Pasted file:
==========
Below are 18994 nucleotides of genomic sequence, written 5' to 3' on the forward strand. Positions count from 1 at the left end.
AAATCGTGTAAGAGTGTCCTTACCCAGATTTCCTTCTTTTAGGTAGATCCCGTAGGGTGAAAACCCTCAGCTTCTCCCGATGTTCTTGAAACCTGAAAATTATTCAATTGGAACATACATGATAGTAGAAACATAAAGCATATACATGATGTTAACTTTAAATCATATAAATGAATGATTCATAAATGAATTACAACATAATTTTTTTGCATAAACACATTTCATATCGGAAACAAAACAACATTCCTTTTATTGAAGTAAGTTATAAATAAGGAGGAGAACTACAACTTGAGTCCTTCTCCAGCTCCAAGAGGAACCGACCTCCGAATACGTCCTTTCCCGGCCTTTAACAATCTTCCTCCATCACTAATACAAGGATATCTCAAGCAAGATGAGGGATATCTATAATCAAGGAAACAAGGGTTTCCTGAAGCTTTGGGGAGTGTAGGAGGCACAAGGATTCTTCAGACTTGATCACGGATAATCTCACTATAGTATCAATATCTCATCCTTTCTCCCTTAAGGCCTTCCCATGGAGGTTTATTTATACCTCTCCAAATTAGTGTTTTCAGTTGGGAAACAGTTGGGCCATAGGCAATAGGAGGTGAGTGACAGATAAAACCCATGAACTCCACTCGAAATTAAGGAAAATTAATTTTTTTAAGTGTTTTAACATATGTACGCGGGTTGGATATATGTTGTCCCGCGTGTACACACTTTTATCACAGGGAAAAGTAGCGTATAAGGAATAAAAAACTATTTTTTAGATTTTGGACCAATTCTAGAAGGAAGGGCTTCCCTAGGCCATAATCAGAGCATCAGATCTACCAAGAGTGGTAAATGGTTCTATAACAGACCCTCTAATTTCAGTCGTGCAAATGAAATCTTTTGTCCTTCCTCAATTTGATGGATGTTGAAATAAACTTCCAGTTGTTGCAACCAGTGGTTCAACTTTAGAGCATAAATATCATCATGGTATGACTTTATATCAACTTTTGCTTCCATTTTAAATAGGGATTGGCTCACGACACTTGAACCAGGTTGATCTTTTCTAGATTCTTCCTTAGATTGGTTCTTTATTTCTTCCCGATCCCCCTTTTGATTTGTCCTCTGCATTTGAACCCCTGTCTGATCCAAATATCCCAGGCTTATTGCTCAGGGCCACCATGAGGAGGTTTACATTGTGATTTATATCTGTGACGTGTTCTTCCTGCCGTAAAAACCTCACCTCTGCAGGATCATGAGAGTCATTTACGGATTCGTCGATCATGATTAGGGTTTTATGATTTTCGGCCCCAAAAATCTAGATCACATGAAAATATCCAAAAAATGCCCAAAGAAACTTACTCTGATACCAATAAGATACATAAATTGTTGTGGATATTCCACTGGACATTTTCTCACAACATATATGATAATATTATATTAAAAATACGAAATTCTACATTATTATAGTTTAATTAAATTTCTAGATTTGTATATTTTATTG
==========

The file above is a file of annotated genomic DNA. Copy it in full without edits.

Below are 18994 nucleotides of genomic sequence, written 5' to 3' on the forward strand. Positions count from 1 at the left end.
AAATCGTGTAAGAGTGTCCTTACCCAGATTTCCTTCTTTTAGGTAGATCCCGTAGGGTGAAAACCCTCAGCTTCTCCCGATGTTCTTGAAACCTGAAAATTATTCAATTGGAACATACATGATAGTAGAAACATAAAGCATATACATGATGTTAACTTTAAATCATATAAATGAATGATTCATAAATGAATTACAACATAATTTTTTTGCATAAACACATTTCATATCGGAAACAAAACAACATTCCTTTTATTGAAGTAAGTTATAAATAAGGAGGAGAACTACAACTTGAGTCCTTCTCCAGCTCCAAGAGGAACCGACCTCCGAATACGTCCTTTCCCGGCCTTTAACAATCTTCCTCCATCACTAATACAAGGATATCTCAAGCAAGATGAGGGATATCTATAATCAAGGAAACAAGGGTTTCCTGAAGCTTTGGGGAGTGTAGGAGGCACAAGGATTCTTCAGACTTGATCACGGATAATCTCACTATAGTATCAATATCTCATCCTTTCTCCCTTAAGGCCTTCCCATGGAGGTTTATTTATACCTCTCCAAATTAGTGTTTTCAGTTGGGAAACAGTTGGGCCATAGGCAATAGGAGGTGAGTGACAGATAAAACCCATGAACTCCACTCGAAATTAAGGAAAATTAATTTTTTTAAGTGTTTTAACATATGTACGCGGGTTGGATATATGTTGTCCCGCGTGTACACACTTTTATCACAGGGAAAAGTAGCGTATAAGGAATAAAAAACTATTTTTTAGATTTTGGACCAATTCTAGAAGGAAGGGCTTCCCTAGGCCATAATCAGAGCATCAGATCTACCAAGAGTGGTAAATGGTTCTATAACAGACCCTCTAATTTCAGTCGTGCAAATGAAATCTTTTGTCCTTCCTCAATTTGATGGATGTTGAAATAAACTTCCAGTTGTTGCAACCAGTGGTTCAACTTTAGAGCATAAATATCATCATGGTATGACTTTATATCAACTTTTGCTTCCATTTTAAATAGGGATTGGCTCACGACACTTGAACCAGGTTGATCTTTTCTAGATTCTTCCTTAGATTGGTTCTTTATTTCTTCCCGATCCCCCTTTTGATTTGTCCTCTGCATTTGAACCCCTGTCTGATCCAAATATCCCAGGCTTATTGCTCAGGGCCACCATGAGGAGGTTTACATTGTGATTTATATCTGTGACGTGTTCTTCCTGCCGTAAAAACCTCACCTCTGCAGGATCATGAGAGTCATTTACGGATTCGTCGATCATGATTAGGGTTTTATGATTTTCGGCCCCAAAAATCTAGATCACATGAAAATATCCAAAAAATGCCCAAAGAAACTTACTCTGATACCAATAAGATACATAAATTGTTGTGGATATTCCACTGGACATTTTCTCACAACATATATGATAATATTATATTAAAAATACGAAATTCTACATTATTATAGTTTAATTAAATTTCTAGATTTGTATATTTTATTG